• Properties: The properties are all of the dot-separated extension portions of the filename, not including the final extension component. Properties may be anything you desire and are available at runtime.
  • Type: The resource type is taken as the final extension component of the filename.

For example, given a root content project path /Users/foo/project, with a resource package at /Users/foo/project/packages/Core.source, and a file within that package at textures/armor.battered.ps3.texture we have:

  • A resource name of textures/armor.
  • Two properties, battered and ps3.
  • A resource type of texture.

Platform Identifiers

Platform identifiers may be any string you wish. Edit the platform.json file to define your platform identifiers. This JSON file contains a single array of string values, each of which represents a single platform identifier:

[
    'xbox360',
    'ps3'
]

These identifiers will then be automatically recognized when they appear as part of the resource filename extension list, for example brick.ps3.texture.

Runtime

A JavaScript client runtime library can be found in the runtime directory. This library can load package files (tar format) output by the content.js publish tool. It uses the information stored in the package.manifest files to build a runtime set of content that can be accessed by name, and allows for easy asset replacement.

Additionally, code is included to manage the downloading of these manifest and package files. The HTML5 IndexedDB API is used to cache downloaded packages on the client, speeding load times and allowing offline access while still allowing for content updates.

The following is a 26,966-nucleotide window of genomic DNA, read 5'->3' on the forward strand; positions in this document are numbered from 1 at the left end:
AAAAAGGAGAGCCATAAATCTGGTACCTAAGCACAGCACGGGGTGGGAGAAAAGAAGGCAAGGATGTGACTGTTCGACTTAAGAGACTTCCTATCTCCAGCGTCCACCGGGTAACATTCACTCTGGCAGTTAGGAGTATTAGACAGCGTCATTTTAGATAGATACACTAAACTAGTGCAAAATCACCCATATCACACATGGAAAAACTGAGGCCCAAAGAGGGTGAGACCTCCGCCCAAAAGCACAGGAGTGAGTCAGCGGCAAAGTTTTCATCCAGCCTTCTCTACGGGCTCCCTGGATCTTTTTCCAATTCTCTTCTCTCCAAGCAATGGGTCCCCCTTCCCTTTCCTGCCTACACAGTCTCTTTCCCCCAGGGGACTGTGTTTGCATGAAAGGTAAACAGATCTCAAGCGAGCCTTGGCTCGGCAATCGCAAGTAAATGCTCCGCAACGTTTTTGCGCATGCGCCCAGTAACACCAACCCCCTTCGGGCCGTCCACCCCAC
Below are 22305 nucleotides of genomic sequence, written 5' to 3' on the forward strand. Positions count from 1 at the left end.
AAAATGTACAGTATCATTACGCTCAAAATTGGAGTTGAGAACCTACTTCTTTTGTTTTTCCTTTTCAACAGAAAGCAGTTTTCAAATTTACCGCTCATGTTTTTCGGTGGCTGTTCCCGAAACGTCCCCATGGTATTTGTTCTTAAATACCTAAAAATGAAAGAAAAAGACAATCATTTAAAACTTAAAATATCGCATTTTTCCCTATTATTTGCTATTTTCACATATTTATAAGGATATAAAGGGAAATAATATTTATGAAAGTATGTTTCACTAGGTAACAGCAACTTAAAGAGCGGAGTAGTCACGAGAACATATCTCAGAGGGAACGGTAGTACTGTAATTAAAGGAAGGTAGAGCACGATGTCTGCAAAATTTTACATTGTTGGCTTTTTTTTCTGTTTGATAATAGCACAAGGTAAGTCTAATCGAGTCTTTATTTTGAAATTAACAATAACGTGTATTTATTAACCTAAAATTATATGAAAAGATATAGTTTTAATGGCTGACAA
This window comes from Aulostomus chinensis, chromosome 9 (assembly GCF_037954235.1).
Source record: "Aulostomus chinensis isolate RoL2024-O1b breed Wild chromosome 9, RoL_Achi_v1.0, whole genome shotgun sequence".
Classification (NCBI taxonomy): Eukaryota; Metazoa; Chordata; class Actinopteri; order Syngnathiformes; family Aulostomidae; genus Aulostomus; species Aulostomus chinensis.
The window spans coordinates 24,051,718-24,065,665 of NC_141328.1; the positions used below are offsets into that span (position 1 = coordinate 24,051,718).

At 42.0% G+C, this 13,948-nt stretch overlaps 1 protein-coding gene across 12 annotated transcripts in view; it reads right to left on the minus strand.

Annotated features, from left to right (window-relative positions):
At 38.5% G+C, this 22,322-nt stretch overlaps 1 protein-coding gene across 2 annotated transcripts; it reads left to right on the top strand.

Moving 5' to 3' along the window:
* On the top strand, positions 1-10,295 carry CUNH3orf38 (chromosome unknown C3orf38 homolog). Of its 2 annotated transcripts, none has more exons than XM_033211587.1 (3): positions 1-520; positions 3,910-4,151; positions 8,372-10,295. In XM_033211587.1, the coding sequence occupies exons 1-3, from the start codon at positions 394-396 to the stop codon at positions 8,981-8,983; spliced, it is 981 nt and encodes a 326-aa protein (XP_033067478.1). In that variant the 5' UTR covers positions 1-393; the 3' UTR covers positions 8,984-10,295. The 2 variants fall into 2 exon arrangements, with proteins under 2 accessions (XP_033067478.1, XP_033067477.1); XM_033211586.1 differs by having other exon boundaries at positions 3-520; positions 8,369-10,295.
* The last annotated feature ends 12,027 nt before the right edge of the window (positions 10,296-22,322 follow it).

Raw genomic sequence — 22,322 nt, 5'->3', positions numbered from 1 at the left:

TODOs

The following items remain TBD or fixed:

  • Need to implement the clean tool to delete all target packages.

License

This is free and unencumbered software released into the public domain.

Anyone is free to copy, modify, publish, use, compile, sell, or distribute this software, either in source code form or as a compiled binary, for any purpose, commercial or non-commercial, and by any means.

In jurisdictions that recognize copyright laws, the author or authors of this software dedicate any and all copyright interest in the software to the public domain. We make this dedication for the benefit of the public at large and to the detriment of our heirs and successors. We intend this dedication to be an overt act of relinquishment in perpetuity of all present and future rights to this software under copyright law.

THE SOFTWARE IS PROVIDED "AS IS", WITHOUT WARRANTY OF ANY KIND, EXPRESS ORIMPLIED, INCLUDING BUT NOT LIMITED TO THE WARRANTIES OF MERCHANTABILITY, FITNESS FOR A PARTICULAR PURPOSE AND NONINFRINGEMENT. IN NO EVENT SHALL THE AUTHORS BE LIABLE FOR ANY CLAIM, DAMAGES OR OTHER LIABILITY, WHETHER IN AN ACTION OF CONTRACT, TORT OR OTHERWISE, ARISING FROM, OUT OF OR IN CONNECTION WITH THE SOFTWARE OR THE USE OR OTHER DEALINGS IN THE SOFTWARE.

For more information, please refer to http://unlicense.org/